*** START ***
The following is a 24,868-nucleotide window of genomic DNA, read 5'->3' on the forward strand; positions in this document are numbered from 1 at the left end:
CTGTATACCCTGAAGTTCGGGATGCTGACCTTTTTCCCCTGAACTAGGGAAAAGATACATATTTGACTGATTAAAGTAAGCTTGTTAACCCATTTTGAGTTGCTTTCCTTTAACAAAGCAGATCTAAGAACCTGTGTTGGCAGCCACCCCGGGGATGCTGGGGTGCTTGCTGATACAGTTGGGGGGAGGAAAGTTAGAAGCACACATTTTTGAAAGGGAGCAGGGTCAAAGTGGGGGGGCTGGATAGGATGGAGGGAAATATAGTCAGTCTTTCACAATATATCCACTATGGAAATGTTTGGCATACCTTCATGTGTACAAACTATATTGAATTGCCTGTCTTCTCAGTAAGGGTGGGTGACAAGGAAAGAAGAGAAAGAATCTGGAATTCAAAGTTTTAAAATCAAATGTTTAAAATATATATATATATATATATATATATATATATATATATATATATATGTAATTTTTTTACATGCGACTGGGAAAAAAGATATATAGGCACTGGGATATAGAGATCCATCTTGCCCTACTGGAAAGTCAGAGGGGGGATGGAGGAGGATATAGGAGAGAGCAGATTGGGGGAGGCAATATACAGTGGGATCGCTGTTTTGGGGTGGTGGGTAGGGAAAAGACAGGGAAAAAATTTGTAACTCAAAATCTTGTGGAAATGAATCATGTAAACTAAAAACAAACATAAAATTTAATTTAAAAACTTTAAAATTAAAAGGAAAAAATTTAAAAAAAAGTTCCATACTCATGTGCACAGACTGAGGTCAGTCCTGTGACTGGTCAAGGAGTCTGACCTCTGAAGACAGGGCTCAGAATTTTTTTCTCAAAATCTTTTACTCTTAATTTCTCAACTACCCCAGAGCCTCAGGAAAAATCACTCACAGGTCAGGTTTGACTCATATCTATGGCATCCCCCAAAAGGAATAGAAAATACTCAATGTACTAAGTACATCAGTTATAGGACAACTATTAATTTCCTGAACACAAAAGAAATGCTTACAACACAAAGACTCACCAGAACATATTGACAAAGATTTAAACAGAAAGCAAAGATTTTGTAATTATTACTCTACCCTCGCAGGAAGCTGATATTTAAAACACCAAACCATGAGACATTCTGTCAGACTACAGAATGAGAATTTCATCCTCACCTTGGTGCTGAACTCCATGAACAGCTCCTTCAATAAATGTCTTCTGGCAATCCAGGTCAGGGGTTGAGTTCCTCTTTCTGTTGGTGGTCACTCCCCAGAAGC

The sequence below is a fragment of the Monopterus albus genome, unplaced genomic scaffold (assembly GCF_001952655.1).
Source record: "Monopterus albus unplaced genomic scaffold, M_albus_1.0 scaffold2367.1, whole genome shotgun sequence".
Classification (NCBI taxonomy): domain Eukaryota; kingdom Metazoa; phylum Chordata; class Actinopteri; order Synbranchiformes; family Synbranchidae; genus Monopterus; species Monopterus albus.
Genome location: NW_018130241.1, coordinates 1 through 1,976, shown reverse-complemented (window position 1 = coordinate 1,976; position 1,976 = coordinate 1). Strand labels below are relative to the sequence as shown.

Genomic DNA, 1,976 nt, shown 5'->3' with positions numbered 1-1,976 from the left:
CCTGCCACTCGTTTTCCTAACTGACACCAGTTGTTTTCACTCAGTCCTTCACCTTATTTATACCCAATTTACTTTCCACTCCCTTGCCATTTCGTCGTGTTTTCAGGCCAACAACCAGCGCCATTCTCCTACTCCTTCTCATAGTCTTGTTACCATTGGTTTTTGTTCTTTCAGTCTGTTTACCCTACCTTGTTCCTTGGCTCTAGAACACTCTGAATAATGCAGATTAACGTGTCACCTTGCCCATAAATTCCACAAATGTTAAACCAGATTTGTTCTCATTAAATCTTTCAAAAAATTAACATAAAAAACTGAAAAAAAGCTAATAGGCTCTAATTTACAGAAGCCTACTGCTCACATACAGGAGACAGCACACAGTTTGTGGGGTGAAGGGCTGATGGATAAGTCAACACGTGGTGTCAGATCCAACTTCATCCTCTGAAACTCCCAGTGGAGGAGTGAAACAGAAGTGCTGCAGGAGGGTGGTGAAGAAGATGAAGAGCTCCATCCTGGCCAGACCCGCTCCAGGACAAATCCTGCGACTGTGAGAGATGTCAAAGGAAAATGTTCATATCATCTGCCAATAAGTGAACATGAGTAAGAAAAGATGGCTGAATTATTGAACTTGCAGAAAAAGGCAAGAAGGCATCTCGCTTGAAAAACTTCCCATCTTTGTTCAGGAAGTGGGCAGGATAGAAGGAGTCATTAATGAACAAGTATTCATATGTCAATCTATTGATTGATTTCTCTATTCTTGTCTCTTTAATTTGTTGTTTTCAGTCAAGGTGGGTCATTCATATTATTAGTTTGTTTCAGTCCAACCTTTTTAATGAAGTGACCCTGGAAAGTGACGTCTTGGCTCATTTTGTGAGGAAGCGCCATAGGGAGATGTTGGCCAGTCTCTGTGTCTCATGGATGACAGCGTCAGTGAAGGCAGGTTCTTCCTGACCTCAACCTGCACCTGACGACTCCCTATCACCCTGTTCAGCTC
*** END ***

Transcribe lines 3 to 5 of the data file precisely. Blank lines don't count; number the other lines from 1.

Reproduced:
The sequence below is a fragment of the Monopterus albus genome, unplaced genomic scaffold (assembly GCF_001952655.1).
Source record: "Monopterus albus unplaced genomic scaffold, M_albus_1.0 scaffold2367.1, whole genome shotgun sequence".
Classification (NCBI taxonomy): domain Eukaryota; kingdom Metazoa; phylum Chordata; class Actinopteri; order Synbranchiformes; family Synbranchidae; genus Monopterus; species Monopterus albus.